Thomas J. Mertz: Legislators need to focus on flawed school financing
Thomas J. Mertz, guest columnist — 10/06/2007 9:23 am
The earlier than anticipated closure of two tax incremental financing districts may provide Madison Metropolitan School District with $5.4 million — and an opportunity to temporarily escape the full effects of Wisconsin’s broken education finance system and avoid both budget cuts and a divisive referendum this year.
Communities and Schools Together, a grass-roots advocacy organization dedicated to securing the support our schools need, asks the City Council to support the closure of these districts and urges the School Board to use these unanticipated revenues to partially or fully offset the 2008-2009 structural gap between allowed revenues and costs under the state revenue limits.
CAST has been working since March to gather community input regarding an operating referendum. We heard an outpouring of support for strong funding of public schools. We would like to thank all those who have volunteered, offered support or provided input on their priorities to the School Board. We would also like to thank the board and the administration for recognizing the need for a referendum and beginning the process in a timely fashion.
Referendum campaigns are not easy. Madison values education but getting approval of any increase in taxation would be difficult. CAST is confident that district voters would affirm the importance they place on education by supporting a referendum. However, even a successful referendum might exacerbate divisions in the community. The closure of the tax incremental financing districts gives us an opportunity to avoid this for one more year.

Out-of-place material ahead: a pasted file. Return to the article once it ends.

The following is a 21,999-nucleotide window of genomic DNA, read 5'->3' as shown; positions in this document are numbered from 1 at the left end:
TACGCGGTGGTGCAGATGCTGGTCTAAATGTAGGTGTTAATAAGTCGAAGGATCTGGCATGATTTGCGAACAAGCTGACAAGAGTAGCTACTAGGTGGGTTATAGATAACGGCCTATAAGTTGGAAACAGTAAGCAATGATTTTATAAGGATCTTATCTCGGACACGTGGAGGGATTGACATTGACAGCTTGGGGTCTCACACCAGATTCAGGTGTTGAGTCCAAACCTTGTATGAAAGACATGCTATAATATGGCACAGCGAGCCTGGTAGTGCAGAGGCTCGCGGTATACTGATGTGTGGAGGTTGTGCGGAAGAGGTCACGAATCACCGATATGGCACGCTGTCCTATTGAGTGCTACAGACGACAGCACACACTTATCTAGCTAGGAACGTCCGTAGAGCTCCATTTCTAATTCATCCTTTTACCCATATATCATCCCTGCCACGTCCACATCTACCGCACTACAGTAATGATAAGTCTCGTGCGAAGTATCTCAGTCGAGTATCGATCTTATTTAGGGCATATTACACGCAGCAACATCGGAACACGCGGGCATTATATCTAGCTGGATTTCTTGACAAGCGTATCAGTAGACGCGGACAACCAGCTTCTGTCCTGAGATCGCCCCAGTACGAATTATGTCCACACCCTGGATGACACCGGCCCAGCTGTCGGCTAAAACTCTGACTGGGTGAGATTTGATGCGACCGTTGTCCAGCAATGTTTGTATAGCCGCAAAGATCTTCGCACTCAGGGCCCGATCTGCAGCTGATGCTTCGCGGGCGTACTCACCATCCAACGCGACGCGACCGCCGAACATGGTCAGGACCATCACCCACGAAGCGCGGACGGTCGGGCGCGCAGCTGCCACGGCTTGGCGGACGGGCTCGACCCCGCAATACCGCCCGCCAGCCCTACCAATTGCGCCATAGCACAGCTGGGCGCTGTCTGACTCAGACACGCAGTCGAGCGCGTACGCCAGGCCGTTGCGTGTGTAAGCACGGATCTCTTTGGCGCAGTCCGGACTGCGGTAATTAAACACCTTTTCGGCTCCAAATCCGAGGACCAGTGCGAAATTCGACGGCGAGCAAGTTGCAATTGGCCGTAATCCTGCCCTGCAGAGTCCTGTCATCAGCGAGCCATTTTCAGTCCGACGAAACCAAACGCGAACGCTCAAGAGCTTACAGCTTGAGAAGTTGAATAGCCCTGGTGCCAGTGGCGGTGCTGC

In the coming year we will welcome a new superintendent. The closure of the tax districts and the use of that money for operating expenses will allow for a positive period of transition, instead of one devoted to healing the wounds of draconian budget cuts or a referendum campaign.
As beneficial as the tax windfall will be, it will not cure the ills of a flawed system of school finance.
After 15 years of finding efficiencies, cutting over $60 million and eliminating over 600 staff positions, every additional reduction threatens the education of our children, the health of our neighborhoods, and the economic strength of our region. The $5.4 million will allow the schools to continue doing the good they do for one more year, but it isn’t enough to restore all the valuable programs that have already been cut or expand the good with new programs like 4-year old kindergarten.
Absent reform at the state level, the next fiscal year will require an operating referendum to prevent even larger cuts. In order to again look at school budgets as an opportunity to do the most good instead of an exercise in doing the least harm, the state must act to address the fundamental flaws in the way we fund our schools.
At the CAST meeting there was a spontaneous and collective commitment to redirect our energies toward state school finance reform. Our current system is a contradictory collection of underfunded mandates requiring districts around the state to cut about 1.5 percent from their same service budgets annually.
The children of Wisconsin deserve a system that guarantees sufficient resources for all children to achieve, that provides for reasonable local control, that recognizes the diverse needs of our students and communities, and that seeks fairness in taxation and puts education first.
Until the next referendum, CAST will be working with ABC Madison (All the Best for Children) and the Wisconsin Alliance for Excellent Schools to support the resolution sponsored by Rep. Sondy Pope-Roberts demanding that the Legislature address the problems of school funding and all other efforts to bring about positive reform.
Community and Schools Together welcomes the prospect of setting aside referendum campaigns to work for fundamental changes in school funding at the state level. Please join us; our future depends on getting this right.
Thomas J. Mertz is co-chair of Communities and Schools Together.
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